A tax credit scheme in Georgia is transforming state money into private school scholarships. As many as one-third of the schools that are beneficiaries have explicit anti-LGBT policies.
For example, the official policy at Cherokee Christian School, in Woodstock, Ga., states “That any form of homosexuality, lesbianism, bisexuality, or attempt to
alter one’s gender is a sinful perversion of God’s gift of human
sexuality.” The New York Times cited a statement of policy including; “Homosexual behavior, whether an ‘immoral act’ or ‘identifying statement,’ is incompatible with enrollment at Cherokee Christian Schools and is a basis for dismissal.” That statement has been removed from the school’s website.
More than 115 schools in Georgia have policies that “severely” discriminate against LGBT students, according to a report issued this month by the Southern Education Foundation. Because public information about the scholarship program is limited by law, the actual number is probably much higher.
Moreover, according to the report:
This program of educational tax credits is providing public financing to a large number of
private schools in Georgia that have draconian anti‐gay policies and practices. Many of
these private schools explicitly condemn homosexuality on religious grounds and have
procedures in considering student admission, scholarships, and discipline that identify
and exclude gay students. The schools’ policies often state that being gay or declaring
oneself as gay constitutes grounds for suspension or expulsion. Some of Georgia’s
private schools also have policies that suspend or expel any student who expresses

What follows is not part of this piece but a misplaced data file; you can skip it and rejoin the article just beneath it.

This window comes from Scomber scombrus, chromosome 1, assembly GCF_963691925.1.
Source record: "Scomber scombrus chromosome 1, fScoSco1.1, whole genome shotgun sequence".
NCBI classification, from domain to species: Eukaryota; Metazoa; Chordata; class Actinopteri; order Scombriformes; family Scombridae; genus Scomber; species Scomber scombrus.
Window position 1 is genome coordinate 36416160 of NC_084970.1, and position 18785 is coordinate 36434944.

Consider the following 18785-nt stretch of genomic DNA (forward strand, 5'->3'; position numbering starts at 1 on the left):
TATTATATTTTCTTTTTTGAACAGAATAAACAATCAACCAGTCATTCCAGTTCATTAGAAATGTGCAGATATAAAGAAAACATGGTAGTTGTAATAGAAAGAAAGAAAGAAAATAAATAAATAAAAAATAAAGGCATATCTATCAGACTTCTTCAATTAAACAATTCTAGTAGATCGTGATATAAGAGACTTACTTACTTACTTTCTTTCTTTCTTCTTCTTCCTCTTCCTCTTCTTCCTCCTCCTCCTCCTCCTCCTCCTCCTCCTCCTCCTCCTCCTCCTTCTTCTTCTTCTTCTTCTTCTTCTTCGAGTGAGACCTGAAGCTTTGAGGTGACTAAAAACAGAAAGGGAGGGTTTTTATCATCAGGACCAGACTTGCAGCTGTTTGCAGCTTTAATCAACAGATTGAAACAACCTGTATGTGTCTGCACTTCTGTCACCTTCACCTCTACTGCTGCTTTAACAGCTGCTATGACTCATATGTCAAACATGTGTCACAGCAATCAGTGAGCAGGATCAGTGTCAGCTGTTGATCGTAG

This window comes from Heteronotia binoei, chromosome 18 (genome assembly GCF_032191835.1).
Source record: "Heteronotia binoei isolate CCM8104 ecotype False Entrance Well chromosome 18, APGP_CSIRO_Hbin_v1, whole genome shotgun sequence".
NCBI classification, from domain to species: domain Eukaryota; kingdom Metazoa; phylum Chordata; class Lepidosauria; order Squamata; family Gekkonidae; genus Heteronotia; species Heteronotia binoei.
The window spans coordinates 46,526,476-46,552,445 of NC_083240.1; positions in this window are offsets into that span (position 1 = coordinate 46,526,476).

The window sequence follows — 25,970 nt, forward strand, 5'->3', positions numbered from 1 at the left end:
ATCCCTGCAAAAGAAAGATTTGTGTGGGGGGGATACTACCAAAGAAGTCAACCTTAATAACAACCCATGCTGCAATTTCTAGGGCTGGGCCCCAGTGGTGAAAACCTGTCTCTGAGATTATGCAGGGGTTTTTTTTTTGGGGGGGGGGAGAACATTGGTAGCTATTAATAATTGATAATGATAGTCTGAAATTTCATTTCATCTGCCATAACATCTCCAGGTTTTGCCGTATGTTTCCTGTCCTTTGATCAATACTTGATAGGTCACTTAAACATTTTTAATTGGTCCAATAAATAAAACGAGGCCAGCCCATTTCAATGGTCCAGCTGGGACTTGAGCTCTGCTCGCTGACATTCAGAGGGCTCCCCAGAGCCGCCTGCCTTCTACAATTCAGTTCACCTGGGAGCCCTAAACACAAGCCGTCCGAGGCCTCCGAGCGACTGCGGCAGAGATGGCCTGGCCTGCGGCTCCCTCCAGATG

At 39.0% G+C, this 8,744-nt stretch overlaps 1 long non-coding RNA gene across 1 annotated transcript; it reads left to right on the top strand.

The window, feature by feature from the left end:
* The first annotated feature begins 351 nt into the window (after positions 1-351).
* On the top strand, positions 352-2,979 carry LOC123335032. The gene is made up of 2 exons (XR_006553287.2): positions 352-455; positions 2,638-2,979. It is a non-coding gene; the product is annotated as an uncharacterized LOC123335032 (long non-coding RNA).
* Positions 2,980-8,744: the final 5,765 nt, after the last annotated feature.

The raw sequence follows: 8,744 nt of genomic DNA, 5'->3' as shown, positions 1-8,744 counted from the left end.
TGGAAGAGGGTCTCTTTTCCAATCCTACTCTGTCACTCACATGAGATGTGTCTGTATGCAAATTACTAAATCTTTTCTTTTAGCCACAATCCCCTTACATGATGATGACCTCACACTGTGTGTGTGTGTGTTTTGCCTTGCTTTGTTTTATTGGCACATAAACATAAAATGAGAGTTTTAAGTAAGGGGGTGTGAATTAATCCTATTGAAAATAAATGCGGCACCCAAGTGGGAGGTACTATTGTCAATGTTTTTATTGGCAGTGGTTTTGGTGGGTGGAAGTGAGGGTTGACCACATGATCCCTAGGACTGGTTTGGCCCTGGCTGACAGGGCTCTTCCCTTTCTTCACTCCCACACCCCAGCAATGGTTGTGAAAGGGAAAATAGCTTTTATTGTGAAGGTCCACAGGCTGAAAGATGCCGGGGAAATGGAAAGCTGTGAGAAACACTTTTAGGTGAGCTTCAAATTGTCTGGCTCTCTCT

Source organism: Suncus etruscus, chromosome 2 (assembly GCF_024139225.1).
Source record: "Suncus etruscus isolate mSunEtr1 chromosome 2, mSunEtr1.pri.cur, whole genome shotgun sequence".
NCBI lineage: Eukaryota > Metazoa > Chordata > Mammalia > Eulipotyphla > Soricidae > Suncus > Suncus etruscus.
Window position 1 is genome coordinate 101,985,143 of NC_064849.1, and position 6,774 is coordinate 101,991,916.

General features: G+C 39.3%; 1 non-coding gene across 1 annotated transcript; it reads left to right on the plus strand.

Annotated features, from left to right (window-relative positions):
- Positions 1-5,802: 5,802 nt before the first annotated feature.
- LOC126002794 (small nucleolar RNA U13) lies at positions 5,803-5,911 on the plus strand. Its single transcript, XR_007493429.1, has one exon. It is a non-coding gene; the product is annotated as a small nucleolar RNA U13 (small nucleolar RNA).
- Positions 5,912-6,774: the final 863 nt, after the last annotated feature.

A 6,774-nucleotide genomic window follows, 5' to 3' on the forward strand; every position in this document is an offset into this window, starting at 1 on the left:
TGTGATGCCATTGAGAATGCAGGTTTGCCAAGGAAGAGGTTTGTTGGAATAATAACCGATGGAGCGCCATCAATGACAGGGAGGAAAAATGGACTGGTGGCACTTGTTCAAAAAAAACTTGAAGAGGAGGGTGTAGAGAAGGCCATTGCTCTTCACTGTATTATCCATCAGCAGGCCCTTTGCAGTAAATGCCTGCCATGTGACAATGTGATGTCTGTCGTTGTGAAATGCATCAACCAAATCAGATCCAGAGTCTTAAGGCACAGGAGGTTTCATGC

direct or indirect support or tolerance of gay students or homosexuality.
The scholarships appear to be an end-run around vouchers. They allow individuals and corporations to receive state tax
credits for thousands of dollars in donations to nonprofit groups that,
in turn, give the money to private schools. Furthermore, this program seems to have been specifically designed as a means of diverting public dollars into private schools that do not uphold the state’s anti-discrimination laws.
According to Claudia Hunt, who runs admissions for the
Providence Christian Academy, a kindergarten-through-12th-grade school
You can be a Jewish school. You can be a Muslim school. It’s the same
as a Catholic school or if I wanted to go to an all-girls school or a
homosexual school. That is why we are independent schools … We all have different missions.
It is estimated that $170 million in public money has been used (by virtue of tax credits) over the past four years to fund these scholarships; many of which go to schools that require church attendance and prayer.